In this screenshot from a diocesan video, Mass is celebrated “ad orientem” during the July 2018 ordination ceremony in the Diocese of Madison, Wisconsin. (YouTube/Madison Diocese)
As the church has been tussling over liturgical practices since the Second Vatican Council, it’s easy to anticipate criticism. So when Bishop James Wall of Gallup, New Mexico, announced in a July 22 letter that he would begin celebrating Mass in his cathedral ad orientem, that is, “toward the east,” with his back to the people, his words leaned into the punch.
“I know this can be a contentious topic. To make changes to the way we pray can be difficult, especially when it comes to liturgical prayer,” he wrote.
In announcing the change, Wall, 54, cited an April 10 open letter by Pope Emeritus Benedict XVI that addressed the sexual abuse crisis in the church, but also stressed how the worship of God impacts all other aspects of life.
Bishop James Wall of Gallup, New Mexico (CNS/Bob Roller)
“This more than anything was why I was moved to make this decision regarding Mass ad orientem, and why I chose to use Pope Emeritus Benedict’s letter as a springboard,” Wall said via email.
Wall, who has headed the diocese for just over a decade, emphasized he was not choosing Benedict over Pope Francis. “By quoting Pope Emeritus Benedict in my letter,” he added, “I am in no way appealing to him over and above Pope Francis, but rather, like Pope Francis himself, expressing in my own way my admiration for Pope Emeritus Benedict’s great insights into the liturgy.”
Wall’s move is not reflected in a national trend line. While bishops in Portland, Oregon, and Marquette, Michigan, have moved to implement widespread use of Gregorian chant in recent years, the last bishop to take the ad orientem turn was Bishop Robert Morlino of Madison, Wisconsin, who in 2016 announced a move similar to Wall’s.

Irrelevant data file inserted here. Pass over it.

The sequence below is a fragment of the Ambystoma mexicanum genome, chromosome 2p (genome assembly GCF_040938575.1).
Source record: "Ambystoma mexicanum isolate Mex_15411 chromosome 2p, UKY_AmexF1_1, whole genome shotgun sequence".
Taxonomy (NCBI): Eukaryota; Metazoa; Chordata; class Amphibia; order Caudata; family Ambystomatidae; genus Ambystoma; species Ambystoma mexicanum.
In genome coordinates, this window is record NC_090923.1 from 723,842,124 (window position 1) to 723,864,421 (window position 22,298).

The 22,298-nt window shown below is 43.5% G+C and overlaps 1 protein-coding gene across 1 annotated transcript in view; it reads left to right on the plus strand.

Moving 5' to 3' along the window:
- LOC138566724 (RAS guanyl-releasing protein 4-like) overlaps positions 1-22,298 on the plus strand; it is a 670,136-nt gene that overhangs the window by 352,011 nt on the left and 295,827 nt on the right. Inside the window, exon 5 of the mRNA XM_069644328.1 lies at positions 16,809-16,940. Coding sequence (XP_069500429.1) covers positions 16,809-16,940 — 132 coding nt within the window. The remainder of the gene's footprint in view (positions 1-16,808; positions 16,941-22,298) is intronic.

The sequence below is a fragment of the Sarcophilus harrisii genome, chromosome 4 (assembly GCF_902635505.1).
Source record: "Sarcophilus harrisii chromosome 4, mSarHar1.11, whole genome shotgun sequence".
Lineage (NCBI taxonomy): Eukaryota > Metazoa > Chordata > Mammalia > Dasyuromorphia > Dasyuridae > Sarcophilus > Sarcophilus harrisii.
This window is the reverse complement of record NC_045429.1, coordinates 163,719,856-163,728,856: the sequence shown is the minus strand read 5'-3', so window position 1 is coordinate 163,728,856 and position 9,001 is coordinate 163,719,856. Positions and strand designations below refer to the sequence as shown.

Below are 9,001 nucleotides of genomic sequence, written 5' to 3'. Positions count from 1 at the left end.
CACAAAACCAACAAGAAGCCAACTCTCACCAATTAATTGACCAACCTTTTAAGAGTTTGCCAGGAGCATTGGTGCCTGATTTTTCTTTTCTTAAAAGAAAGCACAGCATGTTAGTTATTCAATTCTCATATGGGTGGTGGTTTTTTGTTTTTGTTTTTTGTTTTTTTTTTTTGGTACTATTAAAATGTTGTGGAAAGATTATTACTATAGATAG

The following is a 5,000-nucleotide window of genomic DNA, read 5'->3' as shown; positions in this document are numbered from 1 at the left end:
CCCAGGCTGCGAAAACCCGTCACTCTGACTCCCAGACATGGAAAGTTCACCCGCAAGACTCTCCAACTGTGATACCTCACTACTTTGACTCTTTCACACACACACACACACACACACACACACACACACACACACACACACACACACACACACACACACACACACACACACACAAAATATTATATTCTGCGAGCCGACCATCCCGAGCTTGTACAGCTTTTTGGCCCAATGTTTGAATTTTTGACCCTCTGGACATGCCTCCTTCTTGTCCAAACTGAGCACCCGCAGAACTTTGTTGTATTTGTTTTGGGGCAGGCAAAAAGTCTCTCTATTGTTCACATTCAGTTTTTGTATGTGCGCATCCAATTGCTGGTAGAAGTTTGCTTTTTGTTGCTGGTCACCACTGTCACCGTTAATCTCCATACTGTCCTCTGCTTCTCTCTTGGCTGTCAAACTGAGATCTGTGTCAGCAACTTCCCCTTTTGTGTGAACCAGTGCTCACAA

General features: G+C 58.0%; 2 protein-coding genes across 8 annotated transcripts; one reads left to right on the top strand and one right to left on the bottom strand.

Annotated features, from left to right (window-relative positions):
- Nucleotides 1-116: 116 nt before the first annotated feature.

Morlino died in November 2018. The diocese’s longtime director of worship, Patrick Gorman, shared that the bishop had taken care never to impose the practice on another priest, even the rector of the cathedral where the bishop celebrated in that manner.
“I think he chose to do that because he realized not every priest is comfortable with this,” Gorman said.
But even a non-imposition creates expectations when the model is the bishop in his cathedral. Wall in Gallup admits openly that he is seeking to lead by example with the move, saying via email that he wants to move the diocese “towards a liturgical unity of sorts. For while the rubrics of Mass do allow for options — for legitimate diversity — this doesn’t mean that the celebration of Mass from one parish to another … should be radically different.”
It’s this diversity permitted in the conciliar texts and the Roman Missal, along with the bishop’s role as the chief liturgist of his diocese, that allows for a move as this, noted Msgr. Richard Hilgartner, pastor of St. Joseph Church in Cockeysville, Maryland. Hilgartner is past president and CEO of the National Association of Pastoral Musicians and currently serves on its Board of Directors.*
“The way you celebrate the Easter Vigil isn’t the same way you celebrate a weekday in ordinary time,” said Hilgartner of why a Mass by a bishop at his cathedral can be celebrated more solemnly. “For centuries, there have been degrees of solemnity within the liturgy.”